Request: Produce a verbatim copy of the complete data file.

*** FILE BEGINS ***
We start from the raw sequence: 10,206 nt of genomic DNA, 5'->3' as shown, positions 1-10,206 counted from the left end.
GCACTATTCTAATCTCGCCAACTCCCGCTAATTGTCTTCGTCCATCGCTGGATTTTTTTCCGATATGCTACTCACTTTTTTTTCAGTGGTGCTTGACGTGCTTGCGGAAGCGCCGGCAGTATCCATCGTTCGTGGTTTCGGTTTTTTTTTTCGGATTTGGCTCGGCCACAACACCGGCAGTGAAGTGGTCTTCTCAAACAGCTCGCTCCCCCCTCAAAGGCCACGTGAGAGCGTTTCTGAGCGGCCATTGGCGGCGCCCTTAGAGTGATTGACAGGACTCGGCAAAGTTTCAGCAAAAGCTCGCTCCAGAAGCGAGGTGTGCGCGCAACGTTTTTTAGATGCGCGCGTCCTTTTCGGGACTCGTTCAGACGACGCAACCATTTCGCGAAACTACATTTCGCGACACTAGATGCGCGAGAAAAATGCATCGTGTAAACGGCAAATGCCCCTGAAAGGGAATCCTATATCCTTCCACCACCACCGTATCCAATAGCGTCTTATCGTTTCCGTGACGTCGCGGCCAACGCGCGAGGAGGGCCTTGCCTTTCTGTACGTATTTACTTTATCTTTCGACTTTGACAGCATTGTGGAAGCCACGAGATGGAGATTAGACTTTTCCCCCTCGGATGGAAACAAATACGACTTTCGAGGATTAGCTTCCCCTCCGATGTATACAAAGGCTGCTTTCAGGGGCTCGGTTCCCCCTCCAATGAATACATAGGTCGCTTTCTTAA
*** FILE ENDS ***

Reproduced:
We start from the raw sequence: 10,206 nt of genomic DNA, 5'->3' as shown, positions 1-10,206 counted from the left end.
GCACTATTCTAATCTCGCCAACTCCCGCTAATTGTCTTCGTCCATCGCTGGATTTTTTTCCGATATGCTACTCACTTTTTTTTCAGTGGTGCTTGACGTGCTTGCGGAAGCGCCGGCAGTATCCATCGTTCGTGGTTTCGGTTTTTTTTTTCGGATTTGGCTCGGCCACAACACCGGCAGTGAAGTGGTCTTCTCAAACAGCTCGCTCCCCCCTCAAAGGCCACGTGAGAGCGTTTCTGAGCGGCCATTGGCGGCGCCCTTAGAGTGATTGACAGGACTCGGCAAAGTTTCAGCAAAAGCTCGCTCCAGAAGCGAGGTGTGCGCGCAACGTTTTTTAGATGCGCGCGTCCTTTTCGGGACTCGTTCAGACGACGCAACCATTTCGCGAAACTACATTTCGCGACACTAGATGCGCGAGAAAAATGCATCGTGTAAACGGCAAATGCCCCTGAAAGGGAATCCTATATCCTTCCACCACCACCGTATCCAATAGCGTCTTATCGTTTCCGTGACGTCGCGGCCAACGCGCGAGGAGGGCCTTGCCTTTCTGTACGTATTTACTTTATCTTTCGACTTTGACAGCATTGTGGAAGCCACGAGATGGAGATTAGACTTTTCCCCCTCGGATGGAAACAAATACGACTTTCGAGGATTAGCTTCCCCTCCGATGTATACAAAGGCTGCTTTCAGGGGCTCGGTTCCCCCTCCAATGAATACATAGGTCGCTTTCTTAA